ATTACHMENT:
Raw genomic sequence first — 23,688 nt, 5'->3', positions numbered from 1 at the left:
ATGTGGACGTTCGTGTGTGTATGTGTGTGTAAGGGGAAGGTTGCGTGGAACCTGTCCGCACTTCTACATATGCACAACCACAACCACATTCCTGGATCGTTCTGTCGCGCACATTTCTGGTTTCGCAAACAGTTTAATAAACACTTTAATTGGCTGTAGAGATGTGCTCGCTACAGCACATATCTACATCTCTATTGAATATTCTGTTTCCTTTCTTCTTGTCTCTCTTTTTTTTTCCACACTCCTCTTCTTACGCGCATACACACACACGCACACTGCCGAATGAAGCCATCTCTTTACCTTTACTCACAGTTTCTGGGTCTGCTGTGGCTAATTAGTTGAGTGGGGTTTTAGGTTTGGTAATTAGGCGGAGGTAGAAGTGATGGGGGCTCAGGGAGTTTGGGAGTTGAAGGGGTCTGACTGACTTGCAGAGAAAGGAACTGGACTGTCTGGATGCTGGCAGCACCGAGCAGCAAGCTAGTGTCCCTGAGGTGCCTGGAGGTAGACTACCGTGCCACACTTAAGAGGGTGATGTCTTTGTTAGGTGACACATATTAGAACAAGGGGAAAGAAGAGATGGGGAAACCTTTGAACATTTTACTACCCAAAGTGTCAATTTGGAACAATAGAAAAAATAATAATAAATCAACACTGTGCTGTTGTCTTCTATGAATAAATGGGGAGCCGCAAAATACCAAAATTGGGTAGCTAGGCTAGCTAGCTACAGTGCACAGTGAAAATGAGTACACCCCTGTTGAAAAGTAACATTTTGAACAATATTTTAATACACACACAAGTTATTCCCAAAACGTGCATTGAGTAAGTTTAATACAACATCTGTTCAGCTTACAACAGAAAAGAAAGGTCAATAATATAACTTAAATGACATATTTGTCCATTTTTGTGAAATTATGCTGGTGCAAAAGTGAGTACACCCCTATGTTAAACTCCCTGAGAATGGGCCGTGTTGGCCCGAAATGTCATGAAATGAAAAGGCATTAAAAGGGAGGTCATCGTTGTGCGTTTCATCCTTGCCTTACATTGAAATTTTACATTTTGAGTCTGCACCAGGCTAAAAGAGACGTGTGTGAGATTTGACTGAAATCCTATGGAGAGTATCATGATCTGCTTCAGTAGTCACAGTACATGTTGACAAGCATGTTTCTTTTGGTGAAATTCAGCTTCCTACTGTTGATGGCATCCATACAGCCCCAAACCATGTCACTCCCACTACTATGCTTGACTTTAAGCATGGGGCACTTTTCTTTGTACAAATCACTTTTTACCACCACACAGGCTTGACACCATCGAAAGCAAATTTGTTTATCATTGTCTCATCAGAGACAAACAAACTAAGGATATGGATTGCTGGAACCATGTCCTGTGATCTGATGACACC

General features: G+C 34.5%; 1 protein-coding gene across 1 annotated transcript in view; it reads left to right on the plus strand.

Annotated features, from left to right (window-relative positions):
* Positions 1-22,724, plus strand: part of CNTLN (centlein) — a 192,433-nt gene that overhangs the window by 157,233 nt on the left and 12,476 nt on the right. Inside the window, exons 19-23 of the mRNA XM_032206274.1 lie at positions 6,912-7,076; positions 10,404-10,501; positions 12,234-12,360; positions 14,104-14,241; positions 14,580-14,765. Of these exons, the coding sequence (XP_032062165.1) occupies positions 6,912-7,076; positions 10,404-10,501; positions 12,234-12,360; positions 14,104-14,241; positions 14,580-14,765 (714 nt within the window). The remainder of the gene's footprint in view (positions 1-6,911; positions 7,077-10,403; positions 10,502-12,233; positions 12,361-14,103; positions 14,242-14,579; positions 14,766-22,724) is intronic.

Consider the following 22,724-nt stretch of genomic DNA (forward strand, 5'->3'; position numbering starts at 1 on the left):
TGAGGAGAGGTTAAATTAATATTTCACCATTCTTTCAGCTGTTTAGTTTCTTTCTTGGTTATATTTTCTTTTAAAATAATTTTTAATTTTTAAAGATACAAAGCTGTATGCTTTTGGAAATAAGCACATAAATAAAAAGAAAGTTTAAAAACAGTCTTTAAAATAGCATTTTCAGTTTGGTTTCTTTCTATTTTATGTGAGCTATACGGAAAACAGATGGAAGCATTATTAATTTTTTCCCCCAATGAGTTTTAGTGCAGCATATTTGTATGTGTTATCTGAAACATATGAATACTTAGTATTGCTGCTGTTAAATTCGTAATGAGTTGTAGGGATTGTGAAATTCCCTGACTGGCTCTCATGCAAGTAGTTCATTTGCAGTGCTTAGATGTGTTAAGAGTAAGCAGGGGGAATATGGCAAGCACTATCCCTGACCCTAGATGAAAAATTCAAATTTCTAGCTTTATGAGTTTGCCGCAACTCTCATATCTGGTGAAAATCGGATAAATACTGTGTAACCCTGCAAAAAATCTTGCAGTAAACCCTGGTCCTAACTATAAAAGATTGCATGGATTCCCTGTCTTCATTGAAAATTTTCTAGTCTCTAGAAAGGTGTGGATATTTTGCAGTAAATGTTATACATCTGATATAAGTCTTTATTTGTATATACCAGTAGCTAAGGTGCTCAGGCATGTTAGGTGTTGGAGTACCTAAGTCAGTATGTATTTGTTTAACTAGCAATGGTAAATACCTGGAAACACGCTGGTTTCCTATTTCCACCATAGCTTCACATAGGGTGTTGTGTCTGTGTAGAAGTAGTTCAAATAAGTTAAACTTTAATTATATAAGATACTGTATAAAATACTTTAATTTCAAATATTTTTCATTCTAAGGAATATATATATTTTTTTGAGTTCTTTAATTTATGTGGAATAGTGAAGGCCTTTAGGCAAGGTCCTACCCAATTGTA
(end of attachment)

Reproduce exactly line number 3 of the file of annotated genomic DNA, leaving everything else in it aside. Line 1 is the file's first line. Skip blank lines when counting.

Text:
General features: G+C 34.5%; 1 protein-coding gene across 1 annotated transcript in view; it reads left to right on the plus strand.